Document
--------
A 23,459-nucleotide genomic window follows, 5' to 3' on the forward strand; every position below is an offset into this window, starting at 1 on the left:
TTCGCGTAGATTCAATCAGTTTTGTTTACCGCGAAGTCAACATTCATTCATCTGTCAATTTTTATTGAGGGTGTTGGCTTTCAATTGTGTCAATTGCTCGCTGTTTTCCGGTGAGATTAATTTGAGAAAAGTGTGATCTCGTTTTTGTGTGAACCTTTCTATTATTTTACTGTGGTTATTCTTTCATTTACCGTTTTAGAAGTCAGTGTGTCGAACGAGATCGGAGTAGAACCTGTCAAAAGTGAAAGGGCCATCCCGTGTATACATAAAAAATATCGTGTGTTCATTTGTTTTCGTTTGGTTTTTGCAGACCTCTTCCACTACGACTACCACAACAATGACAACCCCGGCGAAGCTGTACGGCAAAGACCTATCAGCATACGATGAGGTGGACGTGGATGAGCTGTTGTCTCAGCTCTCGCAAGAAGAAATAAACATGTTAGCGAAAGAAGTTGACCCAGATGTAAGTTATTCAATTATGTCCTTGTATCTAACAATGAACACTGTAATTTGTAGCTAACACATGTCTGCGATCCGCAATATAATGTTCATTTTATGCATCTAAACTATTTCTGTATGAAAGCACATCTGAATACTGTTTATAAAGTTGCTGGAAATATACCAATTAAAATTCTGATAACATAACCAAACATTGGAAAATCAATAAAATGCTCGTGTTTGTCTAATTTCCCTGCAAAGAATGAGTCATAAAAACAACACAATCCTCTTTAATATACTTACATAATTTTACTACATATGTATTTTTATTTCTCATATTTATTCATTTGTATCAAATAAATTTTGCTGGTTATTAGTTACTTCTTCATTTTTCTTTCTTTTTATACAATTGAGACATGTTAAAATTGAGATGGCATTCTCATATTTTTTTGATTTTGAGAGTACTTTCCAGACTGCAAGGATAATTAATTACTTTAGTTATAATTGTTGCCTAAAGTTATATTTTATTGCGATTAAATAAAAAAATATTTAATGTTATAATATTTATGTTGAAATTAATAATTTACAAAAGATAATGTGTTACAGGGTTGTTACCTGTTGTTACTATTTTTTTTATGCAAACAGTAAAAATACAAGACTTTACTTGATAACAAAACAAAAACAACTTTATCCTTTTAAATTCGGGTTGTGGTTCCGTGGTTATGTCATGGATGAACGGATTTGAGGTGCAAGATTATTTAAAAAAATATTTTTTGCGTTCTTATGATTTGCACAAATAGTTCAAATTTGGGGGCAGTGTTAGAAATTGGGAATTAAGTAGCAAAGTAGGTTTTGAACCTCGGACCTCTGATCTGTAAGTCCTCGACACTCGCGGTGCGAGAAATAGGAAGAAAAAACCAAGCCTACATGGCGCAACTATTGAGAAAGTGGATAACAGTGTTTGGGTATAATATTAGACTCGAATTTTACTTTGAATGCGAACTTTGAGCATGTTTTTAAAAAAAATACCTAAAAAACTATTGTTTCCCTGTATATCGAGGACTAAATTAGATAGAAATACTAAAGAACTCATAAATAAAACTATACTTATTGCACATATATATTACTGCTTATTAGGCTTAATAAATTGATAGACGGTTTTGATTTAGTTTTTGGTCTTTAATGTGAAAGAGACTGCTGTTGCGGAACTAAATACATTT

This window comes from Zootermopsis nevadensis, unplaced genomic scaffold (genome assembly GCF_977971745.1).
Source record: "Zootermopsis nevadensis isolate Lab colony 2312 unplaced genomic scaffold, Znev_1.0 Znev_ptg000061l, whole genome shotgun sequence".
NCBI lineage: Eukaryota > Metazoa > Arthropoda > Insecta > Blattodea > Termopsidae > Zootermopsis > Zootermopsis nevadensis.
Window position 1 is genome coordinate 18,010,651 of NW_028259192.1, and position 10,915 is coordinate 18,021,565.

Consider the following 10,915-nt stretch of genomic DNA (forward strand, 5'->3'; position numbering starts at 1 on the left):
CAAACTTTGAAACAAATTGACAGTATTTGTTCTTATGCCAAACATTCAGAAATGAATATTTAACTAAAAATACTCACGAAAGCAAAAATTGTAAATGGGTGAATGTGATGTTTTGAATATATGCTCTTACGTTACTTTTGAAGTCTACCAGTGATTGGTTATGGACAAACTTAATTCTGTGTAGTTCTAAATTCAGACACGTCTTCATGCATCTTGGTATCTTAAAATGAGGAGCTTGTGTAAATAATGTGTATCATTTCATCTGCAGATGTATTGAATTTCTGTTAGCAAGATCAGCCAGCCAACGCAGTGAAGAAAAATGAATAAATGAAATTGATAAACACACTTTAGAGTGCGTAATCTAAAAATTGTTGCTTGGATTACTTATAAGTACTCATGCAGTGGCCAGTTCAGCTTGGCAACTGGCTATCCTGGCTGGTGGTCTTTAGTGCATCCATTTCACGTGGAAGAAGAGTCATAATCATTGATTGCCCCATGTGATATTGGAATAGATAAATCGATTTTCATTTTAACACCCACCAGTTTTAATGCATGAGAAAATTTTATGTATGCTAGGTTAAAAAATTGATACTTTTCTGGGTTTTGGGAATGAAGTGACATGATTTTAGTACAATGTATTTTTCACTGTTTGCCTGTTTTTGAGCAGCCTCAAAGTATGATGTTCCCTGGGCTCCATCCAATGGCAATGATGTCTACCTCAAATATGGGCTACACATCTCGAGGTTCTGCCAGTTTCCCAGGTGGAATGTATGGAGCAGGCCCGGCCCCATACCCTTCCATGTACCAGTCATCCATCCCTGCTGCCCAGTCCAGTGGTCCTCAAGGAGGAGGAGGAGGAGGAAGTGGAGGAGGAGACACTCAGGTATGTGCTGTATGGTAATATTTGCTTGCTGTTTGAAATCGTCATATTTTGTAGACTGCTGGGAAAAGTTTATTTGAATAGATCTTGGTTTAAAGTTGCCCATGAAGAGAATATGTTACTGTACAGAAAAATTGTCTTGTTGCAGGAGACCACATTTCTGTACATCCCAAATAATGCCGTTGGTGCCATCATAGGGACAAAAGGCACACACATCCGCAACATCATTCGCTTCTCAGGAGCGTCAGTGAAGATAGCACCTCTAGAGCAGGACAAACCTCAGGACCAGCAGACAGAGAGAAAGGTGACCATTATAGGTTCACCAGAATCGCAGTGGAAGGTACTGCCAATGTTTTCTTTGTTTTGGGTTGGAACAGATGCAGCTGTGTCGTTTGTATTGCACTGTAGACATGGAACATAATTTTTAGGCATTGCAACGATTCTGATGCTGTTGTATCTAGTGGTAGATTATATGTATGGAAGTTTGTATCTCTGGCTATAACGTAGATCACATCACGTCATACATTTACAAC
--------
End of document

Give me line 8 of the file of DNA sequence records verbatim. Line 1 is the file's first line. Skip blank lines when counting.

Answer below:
CAAACTTTGAAACAAATTGACAGTATTTGTTCTTATGCCAAACATTCAGAAATGAATATTTAACTAAAAATACTCACGAAAGCAAAAATTGTAAATGGGTGAATGTGATGTTTTGAATATATGCTCTTACGTTACTTTTGAAGTCTACCAGTGATTGGTTATGGACAAACTTAATTCTGTGTAGTTCTAAATTCAGACACGTCTTCATGCATCTTGGTATCTTAAAATGAGGAGCTTGTGTAAATAATGTGTATCATTTCATCTGCAGATGTATTGAATTTCTGTTAGCAAGATCAGCCAGCCAACGCAGTGAAGAAAAATGAATAAATGAAATTGATAAACACACTTTAGAGTGCGTAATCTAAAAATTGTTGCTTGGATTACTTATAAGTACTCATGCAGTGGCCAGTTCAGCTTGGCAACTGGCTATCCTGGCTGGTGGTCTTTAGTGCATCCATTTCACGTGGAAGAAGAGTCATAATCATTGATTGCCCCATGTGATATTGGAATAGATAAATCGATTTTCATTTTAACACCCACCAGTTTTAATGCATGAGAAAATTTTATGTATGCTAGGTTAAAAAATTGATACTTTTCTGGGTTTTGGGAATGAAGTGACATGATTTTAGTACAATGTATTTTTCACTGTTTGCCTGTTTTTGAGCAGCCTCAAAGTATGATGTTCCCTGGGCTCCATCCAATGGCAATGATGTCTACCTCAAATATGGGCTACACATCTCGAGGTTCTGCCAGTTTCCCAGGTGGAATGTATGGAGCAGGCCCGGCCCCATACCCTTCCATGTACCAGTCATCCATCCCTGCTGCCCAGTCCAGTGGTCCTCAAGGAGGAGGAGGAGGAGGAAGTGGAGGAGGAGACACTCAGGTATGTGCTGTATGGTAATATTTGCTTGCTGTTTGAAATCGTCATATTTTGTAGACTGCTGGGAAAAGTTTATTTGAATAGATCTTGGTTTAAAGTTGCCCATGAAGAGAATATGTTACTGTACAGAAAAATTGTCTTGTTGCAGGAGACCACATTTCTGTACATCCCAAATAATGCCGTTGGTGCCATCATAGGGACAAAAGGCACACACATCCGCAACATCATTCGCTTCTCAGGAGCGTCAGTGAAGATAGCACCTCTAGAGCAGGACAAACCTCAGGACCAGCAGACAGAGAGAAAGGTGACCATTATAGGTTCACCAGAATCGCAGTGGAAGGTACTGCCAATGTTTTCTTTGTTTTGGGTTGGAACAGATGCAGCTGTGTCGTTTGTATTGCACTGTAGACATGGAACATAATTTTTAGGCATTGCAACGATTCTGATGCTGTTGTATCTAGTGGTAGATTATATGTATGGAAGTTTGTATCTCTGGCTATAACGTAGATCACATCACGTCATACATTTACAAC